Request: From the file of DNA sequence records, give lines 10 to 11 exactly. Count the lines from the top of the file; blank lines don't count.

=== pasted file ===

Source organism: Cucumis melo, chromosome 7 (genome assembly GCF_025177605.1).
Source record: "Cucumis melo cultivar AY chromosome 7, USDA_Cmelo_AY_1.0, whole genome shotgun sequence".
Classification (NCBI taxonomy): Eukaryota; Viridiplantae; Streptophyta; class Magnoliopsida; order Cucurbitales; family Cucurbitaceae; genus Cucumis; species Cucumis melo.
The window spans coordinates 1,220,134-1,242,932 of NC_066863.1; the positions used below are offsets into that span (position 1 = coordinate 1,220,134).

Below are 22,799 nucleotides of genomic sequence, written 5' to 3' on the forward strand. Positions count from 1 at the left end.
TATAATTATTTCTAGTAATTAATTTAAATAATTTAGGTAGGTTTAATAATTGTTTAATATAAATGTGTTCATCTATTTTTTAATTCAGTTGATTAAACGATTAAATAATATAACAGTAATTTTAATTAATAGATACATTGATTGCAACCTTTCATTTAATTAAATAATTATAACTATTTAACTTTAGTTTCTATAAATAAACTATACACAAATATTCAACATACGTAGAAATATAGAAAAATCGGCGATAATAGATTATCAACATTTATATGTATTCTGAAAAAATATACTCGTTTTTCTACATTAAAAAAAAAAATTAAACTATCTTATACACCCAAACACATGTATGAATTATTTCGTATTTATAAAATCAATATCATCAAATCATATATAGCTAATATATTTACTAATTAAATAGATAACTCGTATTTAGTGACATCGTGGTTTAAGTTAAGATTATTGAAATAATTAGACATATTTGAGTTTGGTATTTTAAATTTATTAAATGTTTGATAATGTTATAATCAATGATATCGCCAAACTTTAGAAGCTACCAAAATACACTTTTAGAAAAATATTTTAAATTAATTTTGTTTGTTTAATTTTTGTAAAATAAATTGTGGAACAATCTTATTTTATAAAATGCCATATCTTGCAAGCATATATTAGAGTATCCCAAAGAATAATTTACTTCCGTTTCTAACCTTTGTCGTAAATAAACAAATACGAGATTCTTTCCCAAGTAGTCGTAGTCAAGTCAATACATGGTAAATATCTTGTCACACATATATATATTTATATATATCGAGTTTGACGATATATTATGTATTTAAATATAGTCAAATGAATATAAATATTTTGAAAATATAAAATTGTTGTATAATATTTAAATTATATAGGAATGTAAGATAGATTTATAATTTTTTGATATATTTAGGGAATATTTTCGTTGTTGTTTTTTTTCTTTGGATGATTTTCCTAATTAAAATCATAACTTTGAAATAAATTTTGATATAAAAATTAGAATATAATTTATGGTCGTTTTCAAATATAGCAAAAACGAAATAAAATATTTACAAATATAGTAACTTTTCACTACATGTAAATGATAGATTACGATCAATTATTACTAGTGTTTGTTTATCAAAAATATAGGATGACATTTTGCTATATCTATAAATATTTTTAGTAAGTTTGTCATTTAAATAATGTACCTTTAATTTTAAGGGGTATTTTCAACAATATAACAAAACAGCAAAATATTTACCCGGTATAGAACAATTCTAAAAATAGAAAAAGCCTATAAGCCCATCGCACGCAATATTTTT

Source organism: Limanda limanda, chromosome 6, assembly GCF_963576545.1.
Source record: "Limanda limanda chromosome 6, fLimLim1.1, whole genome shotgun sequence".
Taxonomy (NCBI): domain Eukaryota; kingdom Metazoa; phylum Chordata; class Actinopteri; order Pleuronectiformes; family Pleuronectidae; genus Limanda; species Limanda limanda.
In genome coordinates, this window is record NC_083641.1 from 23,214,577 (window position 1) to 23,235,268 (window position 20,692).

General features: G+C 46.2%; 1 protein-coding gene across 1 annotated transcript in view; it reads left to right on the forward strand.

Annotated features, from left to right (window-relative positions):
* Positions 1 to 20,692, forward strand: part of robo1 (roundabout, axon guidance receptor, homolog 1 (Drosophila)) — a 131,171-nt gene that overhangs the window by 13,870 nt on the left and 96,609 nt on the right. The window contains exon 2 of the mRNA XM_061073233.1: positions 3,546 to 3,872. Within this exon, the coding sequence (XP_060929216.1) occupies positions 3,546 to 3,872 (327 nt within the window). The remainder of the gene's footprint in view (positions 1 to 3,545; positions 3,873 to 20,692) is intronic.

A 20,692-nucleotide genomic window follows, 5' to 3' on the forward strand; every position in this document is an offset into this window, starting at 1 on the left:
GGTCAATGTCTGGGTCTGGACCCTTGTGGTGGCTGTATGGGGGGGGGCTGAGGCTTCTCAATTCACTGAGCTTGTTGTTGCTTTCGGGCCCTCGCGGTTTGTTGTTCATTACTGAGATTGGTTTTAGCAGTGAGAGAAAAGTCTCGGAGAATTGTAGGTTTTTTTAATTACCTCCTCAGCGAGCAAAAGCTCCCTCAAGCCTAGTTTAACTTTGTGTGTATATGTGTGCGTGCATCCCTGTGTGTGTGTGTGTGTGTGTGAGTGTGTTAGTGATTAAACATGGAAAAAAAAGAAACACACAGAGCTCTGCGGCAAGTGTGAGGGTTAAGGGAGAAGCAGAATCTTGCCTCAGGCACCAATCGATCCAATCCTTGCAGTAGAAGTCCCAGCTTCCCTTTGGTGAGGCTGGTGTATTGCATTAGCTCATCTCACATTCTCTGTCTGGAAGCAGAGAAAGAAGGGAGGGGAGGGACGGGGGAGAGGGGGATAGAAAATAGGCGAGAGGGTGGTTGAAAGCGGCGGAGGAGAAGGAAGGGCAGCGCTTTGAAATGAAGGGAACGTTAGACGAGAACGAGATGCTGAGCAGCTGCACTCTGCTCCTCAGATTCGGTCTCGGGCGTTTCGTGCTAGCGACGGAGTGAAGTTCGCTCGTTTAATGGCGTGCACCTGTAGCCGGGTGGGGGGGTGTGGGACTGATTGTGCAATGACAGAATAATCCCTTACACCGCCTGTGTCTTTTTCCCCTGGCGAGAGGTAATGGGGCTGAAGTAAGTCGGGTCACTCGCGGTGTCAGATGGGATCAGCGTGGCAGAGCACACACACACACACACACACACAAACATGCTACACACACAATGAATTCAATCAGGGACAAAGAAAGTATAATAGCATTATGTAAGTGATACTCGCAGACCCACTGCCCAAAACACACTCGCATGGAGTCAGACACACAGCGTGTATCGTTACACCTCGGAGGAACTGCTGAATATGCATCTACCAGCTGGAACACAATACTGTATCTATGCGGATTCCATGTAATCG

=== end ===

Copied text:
In genome coordinates, this window is record NC_083641.1 from 23,214,577 (window position 1) to 23,235,268 (window position 20,692).

General features: G+C 46.2%; 1 protein-coding gene across 1 annotated transcript in view; it reads left to right on the forward strand.